As 2017 comes to an end, it's time to reflect on some of
the key developments that shaped financial regulation this
'Key developments' may sound a bit optimistic given that
there's really only one overarching trend that's affected
markets in the past 12 months: the recalibration of regulatory
burdens on either side of the Atlantic.
In the US, the appointment of Donald Trump as President in
January was the trigger for a widespread legislative rollback
which saw a number of key financial rules trimmed down, put on
hold or shelved outright. Outgoing Commodity Futures Trading
Commission chairman Timothy Massad warned in January of the
threat that cutting post-crisis rules would pose to the
The Department of the Treasury (DoT) has embraced the Trump
rhetoric of two-for-one – for each new regulation
introduced, two have to be eliminated – with
enthusiasm. The DoT, headed by former Goldman Sachs banker
Steven Mnuchin, has already released some guidelines for its
proposed dismantling of the Dodd-Frank Act, in particular the
much-criticised Volcker Rule.
Elsewhere, the Department of Labor has confirmed that the
coming into effect of its fiduciary rule, which many have said
was doomed from the start, will be delayed by another 18
months, until at least July 2019. The rule mandates that
financial advisers act in the best interests of their clients,
something that former US President Barack Obama said would
prevent savers from losing nearly $20 billion every year to
advisers' misguided advice.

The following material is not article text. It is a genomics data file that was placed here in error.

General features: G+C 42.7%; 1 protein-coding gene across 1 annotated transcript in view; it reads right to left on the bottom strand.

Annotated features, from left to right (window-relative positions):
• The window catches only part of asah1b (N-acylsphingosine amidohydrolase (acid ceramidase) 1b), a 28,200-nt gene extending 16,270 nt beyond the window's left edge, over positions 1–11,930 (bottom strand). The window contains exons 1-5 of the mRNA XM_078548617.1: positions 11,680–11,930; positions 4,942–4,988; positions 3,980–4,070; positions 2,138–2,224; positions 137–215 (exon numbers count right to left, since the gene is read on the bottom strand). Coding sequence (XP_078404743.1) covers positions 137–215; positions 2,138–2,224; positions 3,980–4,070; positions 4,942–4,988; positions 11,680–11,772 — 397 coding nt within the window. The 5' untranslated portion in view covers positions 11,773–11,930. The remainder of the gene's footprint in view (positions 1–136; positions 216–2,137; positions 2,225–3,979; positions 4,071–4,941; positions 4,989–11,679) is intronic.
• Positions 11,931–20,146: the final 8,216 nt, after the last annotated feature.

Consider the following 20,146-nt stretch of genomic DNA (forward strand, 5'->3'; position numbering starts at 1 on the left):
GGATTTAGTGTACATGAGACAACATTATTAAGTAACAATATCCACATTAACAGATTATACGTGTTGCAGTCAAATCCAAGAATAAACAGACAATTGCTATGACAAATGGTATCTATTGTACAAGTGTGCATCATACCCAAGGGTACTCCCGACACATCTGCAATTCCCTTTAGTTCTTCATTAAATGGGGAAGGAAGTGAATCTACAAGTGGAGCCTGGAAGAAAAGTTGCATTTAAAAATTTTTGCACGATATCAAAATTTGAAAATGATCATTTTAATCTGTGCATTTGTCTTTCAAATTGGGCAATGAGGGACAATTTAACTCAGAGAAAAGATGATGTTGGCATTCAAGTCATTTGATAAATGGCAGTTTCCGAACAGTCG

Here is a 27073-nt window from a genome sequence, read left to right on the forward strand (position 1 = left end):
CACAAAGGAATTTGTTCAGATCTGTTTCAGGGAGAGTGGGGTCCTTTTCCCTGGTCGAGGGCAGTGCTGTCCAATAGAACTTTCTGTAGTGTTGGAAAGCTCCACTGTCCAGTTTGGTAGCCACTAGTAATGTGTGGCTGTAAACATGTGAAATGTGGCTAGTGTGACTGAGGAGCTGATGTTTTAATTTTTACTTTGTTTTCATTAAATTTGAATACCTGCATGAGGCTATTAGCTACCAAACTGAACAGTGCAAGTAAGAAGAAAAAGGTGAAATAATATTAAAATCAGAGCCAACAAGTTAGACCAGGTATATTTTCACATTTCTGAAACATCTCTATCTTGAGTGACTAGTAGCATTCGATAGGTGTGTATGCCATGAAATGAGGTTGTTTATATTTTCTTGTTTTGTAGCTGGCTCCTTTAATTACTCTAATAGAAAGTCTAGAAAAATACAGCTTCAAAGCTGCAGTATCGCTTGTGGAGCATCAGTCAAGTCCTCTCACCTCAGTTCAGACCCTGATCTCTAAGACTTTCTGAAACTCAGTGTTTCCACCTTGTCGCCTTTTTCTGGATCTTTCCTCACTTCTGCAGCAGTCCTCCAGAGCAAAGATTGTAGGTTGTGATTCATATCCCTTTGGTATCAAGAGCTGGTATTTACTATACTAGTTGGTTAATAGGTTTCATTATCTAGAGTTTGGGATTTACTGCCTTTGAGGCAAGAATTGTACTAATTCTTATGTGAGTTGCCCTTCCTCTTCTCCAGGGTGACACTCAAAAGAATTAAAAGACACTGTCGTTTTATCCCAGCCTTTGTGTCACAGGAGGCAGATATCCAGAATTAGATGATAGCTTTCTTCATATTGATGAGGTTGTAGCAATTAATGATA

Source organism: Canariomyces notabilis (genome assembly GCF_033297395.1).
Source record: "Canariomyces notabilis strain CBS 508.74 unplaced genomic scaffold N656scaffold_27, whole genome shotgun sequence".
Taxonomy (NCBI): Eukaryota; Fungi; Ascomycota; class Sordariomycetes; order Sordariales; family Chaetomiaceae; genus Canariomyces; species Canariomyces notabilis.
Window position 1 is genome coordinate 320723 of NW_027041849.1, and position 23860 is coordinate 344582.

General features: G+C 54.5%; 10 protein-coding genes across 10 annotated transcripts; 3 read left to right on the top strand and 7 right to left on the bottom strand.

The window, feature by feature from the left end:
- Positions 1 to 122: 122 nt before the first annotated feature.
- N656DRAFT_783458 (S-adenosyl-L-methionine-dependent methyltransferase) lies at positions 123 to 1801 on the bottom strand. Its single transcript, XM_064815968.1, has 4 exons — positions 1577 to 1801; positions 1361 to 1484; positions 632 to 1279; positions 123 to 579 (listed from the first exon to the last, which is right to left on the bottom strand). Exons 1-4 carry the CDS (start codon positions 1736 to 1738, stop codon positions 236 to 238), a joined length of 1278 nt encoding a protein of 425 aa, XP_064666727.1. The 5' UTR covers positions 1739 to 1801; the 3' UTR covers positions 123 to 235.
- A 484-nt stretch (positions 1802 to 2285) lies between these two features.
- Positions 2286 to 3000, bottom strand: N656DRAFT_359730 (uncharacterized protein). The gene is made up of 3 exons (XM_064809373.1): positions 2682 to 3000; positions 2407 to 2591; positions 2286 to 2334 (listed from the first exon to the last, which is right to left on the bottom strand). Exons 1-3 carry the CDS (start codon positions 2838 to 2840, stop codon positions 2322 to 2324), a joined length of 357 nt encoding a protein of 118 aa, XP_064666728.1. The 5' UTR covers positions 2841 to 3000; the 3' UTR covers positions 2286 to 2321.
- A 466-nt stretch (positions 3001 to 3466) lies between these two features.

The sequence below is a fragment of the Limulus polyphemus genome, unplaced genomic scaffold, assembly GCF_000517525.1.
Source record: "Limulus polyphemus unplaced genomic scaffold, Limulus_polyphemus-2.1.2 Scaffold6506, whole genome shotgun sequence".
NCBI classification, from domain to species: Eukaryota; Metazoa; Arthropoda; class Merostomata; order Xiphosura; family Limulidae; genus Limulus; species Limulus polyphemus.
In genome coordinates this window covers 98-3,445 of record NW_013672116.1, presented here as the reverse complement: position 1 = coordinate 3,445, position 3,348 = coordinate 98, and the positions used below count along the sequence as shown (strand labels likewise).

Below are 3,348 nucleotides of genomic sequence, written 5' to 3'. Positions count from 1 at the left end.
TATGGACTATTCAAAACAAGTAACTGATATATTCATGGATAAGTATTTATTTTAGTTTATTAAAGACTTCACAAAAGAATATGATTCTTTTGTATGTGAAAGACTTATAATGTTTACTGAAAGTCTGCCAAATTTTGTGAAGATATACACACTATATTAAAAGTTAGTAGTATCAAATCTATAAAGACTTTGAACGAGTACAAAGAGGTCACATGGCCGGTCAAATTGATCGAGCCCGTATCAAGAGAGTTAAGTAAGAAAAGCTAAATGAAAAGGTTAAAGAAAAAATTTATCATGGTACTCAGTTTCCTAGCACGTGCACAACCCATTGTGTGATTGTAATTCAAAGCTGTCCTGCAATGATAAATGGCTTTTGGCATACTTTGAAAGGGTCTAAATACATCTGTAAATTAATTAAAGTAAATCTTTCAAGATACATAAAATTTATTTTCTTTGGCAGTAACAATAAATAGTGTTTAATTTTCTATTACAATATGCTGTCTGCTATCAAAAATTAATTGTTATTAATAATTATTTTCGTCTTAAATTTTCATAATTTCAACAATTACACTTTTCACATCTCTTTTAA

The EU's shiny new Markets in Financial Instruments
Directive (Mifid II) has also been a bone of contention because
of its extraterritorial reach (see boxout page XXX). While most
of Asia is scrambling to company with its provisions, the US is
taking a more relaxed approach and complying in its own time
and on its own terms.
All of which brings us to the EU, and to Mifid II's 1.4
million paragraphs of rules, which symbolise to an extent the
direction the region is going in. While the US is choosing the
rollback route, the EU and its soon to be 27 member states are
doing things differently, regulating left, right and centre.
Mifid II isn't the only example of this. In the capital markets
space, the sell-side has been discouraged from differentiating
between products too much, with a blanket requirement of
heightened disclosure for most asset classes, from vanilla
products to the more structured products. More work for
Both regions are moving at their own speed and in their own
direction: the US is swiftly rolling back (at least in theory),
the EU is slowly adding more rules – Mifid II's
implementation was postponed one year because of its complex
The regulatory tide is definitely flowing differently.
Enjoy the issue.
Happy New Year, and see you in 2018.